Some are taught that every time a bell rings an angel gets its wings. To an engineer aboard a steam-powered vessel, it was far more complicated. Because there was no direct control of the engine from the helm, a system of wire-activated bells relayed helm commands to the engine room. Two bells—a large bell and a smaller “jingle bell”—were used and had different meanings. A large bell while at stop? Slow ahead. Then the jingle bell? Full ahead.

This particular jingle bell is from the tugboat Seguin. It must have been given a workout on a cold December 15, 1909, when Seguin helped maneuver the six-masted Wyoming, the largest wooden schooner ever built, after her launch.

December 22, 1943. America is at war and South Portland's
New England Shipbuilding Corporation is proudly launching Ocean and Liberty class ships “Down the Ways in Fewer Days.” By war’s end 266 ships were launched.

Here the Employees Choral Group entertains workers from a decorated bandstand. It appears to be indoors, although the workers and performers still have their coats on. It was a nice break for some holiday cheer and a meal; lunchboxes and thermoses are open near the foreground.

Family photos are a must around the holidays. On Christmas Day, 1817, Lois Hyde sat for (or received) this portrait by Benjamin Greenleaf (1769-1821). It is painted on the backside of glass, which creates a vibrant, striking image. But if it is Christmas Day, why does she have the expression of a Grinch or a Scrooge?

Portraits were expensive and infrequent, so sitting for one was a serious, important event worthy of “decorum.” Mark Twain would write later in the century that “there is nothing more damning to go down to posterity than a silly, foolish smile caught and fixed forever.”

Bah humbug!

Christmas Tinsel
Burden Collection
Christmas Ornament
Gift of Mrs. Robert Dixon
Whisk Broom Holder
Burden Collection
Corset Cover
Gift of L. M. C. Smith
Portrait of Mrs. Lois Hyde
Benjamin Greenleaf
Dated December 25, 1817
Gift of Madelyn O’Neil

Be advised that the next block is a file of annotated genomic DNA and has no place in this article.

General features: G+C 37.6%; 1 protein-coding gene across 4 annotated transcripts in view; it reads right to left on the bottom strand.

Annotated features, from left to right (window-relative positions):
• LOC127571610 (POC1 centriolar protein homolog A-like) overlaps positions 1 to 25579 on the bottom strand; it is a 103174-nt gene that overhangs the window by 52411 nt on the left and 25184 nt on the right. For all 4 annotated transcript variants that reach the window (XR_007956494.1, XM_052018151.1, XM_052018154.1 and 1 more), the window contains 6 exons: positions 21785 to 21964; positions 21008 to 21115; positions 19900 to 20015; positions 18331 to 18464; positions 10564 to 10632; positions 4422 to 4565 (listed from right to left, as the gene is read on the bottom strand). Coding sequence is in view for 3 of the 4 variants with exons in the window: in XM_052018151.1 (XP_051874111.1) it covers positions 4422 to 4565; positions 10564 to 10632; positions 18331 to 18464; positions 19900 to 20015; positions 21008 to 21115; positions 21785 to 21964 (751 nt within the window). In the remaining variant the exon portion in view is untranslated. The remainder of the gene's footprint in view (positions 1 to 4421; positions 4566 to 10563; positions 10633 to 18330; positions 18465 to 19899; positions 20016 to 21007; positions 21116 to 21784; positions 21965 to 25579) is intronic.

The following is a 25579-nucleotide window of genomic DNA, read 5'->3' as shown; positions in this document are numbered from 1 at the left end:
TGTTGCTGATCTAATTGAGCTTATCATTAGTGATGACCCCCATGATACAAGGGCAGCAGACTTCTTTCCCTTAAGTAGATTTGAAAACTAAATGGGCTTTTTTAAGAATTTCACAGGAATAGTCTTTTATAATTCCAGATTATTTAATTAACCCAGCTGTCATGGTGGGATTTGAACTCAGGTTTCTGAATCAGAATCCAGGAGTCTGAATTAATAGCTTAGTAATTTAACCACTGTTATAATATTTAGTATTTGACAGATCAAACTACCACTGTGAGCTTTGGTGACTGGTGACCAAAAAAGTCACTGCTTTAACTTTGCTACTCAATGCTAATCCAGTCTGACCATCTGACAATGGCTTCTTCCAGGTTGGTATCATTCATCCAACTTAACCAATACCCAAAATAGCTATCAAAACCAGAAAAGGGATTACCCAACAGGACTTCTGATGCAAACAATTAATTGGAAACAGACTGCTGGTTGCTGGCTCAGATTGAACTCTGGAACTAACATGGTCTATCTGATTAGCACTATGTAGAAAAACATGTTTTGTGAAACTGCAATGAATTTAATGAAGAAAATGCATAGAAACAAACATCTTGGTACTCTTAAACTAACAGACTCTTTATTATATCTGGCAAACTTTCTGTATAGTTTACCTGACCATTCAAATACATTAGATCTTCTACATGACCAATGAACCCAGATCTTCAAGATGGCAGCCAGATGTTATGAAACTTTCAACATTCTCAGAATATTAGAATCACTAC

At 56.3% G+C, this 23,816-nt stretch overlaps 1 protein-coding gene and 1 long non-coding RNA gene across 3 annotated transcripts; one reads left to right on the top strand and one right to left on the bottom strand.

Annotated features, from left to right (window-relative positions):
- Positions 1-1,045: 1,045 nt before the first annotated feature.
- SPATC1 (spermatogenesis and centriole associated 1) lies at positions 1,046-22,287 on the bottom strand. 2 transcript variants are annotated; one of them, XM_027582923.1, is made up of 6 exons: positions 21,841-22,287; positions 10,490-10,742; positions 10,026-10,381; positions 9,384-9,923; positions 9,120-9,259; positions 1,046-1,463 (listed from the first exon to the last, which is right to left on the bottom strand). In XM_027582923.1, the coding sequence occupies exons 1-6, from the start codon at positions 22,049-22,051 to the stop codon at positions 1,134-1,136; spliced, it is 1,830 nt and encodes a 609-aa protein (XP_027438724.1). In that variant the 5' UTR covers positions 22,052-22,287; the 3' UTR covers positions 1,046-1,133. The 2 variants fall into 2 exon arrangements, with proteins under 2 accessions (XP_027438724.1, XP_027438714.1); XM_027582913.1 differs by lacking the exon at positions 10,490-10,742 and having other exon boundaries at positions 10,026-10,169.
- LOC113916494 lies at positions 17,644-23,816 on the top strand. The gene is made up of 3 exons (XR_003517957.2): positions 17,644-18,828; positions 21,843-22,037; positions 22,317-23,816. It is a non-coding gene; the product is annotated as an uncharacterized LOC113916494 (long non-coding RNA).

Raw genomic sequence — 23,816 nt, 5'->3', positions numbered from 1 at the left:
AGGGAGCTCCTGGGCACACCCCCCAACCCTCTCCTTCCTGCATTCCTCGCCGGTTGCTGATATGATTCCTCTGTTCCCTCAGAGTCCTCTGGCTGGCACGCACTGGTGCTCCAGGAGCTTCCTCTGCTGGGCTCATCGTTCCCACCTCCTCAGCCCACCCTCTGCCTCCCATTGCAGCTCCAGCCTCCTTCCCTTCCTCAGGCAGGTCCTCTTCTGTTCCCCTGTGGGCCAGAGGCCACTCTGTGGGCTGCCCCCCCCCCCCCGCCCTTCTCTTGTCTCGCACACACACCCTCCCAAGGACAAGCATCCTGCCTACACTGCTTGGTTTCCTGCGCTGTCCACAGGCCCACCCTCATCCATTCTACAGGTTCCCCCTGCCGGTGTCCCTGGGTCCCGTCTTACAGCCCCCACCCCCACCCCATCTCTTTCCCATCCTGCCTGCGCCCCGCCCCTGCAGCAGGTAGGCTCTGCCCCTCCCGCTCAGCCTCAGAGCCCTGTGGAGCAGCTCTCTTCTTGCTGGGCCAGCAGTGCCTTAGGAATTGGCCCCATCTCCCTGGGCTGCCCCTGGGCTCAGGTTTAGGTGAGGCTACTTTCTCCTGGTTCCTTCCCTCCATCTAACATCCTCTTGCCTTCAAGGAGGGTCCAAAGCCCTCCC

Portland Harbor Museum Collection
Photograph by Guy Nicholas
Seguin Jingle Bell
Gift of Clyde B. Holmes, Jr.
Carton of Pine Pitch
Burden Collection

What do boats and Christmas have in common? They both depend on the noble pine. I suppose we could say boats, Christmas, and hogs, because this container of Best Brown Pine Pitch proudly adds “dehairing hogs to the list. Pine pitch is a mixture of pine sap and charcoal heated over a fire. It was, and is, the perfect material to seal oakum fibers in the seams of a wooden vessel.

My days are over and past,” said the poor tree. “Why didn’t I enjoy them while I could? Now they are gone—all gone.”

A servant came and chopped the tree into little pieces. These heaped together quite high. The wood blazed beautifully under the big copper kettle, and the fir tree moaned so deeply that each groan sounded like a muffled shot. That's why the children who were playing near-by ran to make a circle around the flames, staring into the fire and crying, “Pif! Paf!” But as each groans burst from it, the tree thought of a bright summer day in the woods, or a starlit winter night. It thought of Christmas Eve and thought of Humpty-Dumpty, which was the only story it ever heard and knew how to tell. And so the tree was burned completely away.

The children played on in the courtyard. The youngest child wore on his breast the gold star that had topped the tree on its happiest night of all.

In other words, and in the words of Ebenezer Scrooge, “live in the Past, the Present, and the Future.” A museum, with all our ghosts of Christmas past, is a powerful place to be reminded of this.

Happy Holidays everyone!

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Christopher Timm
Curator of Exhibits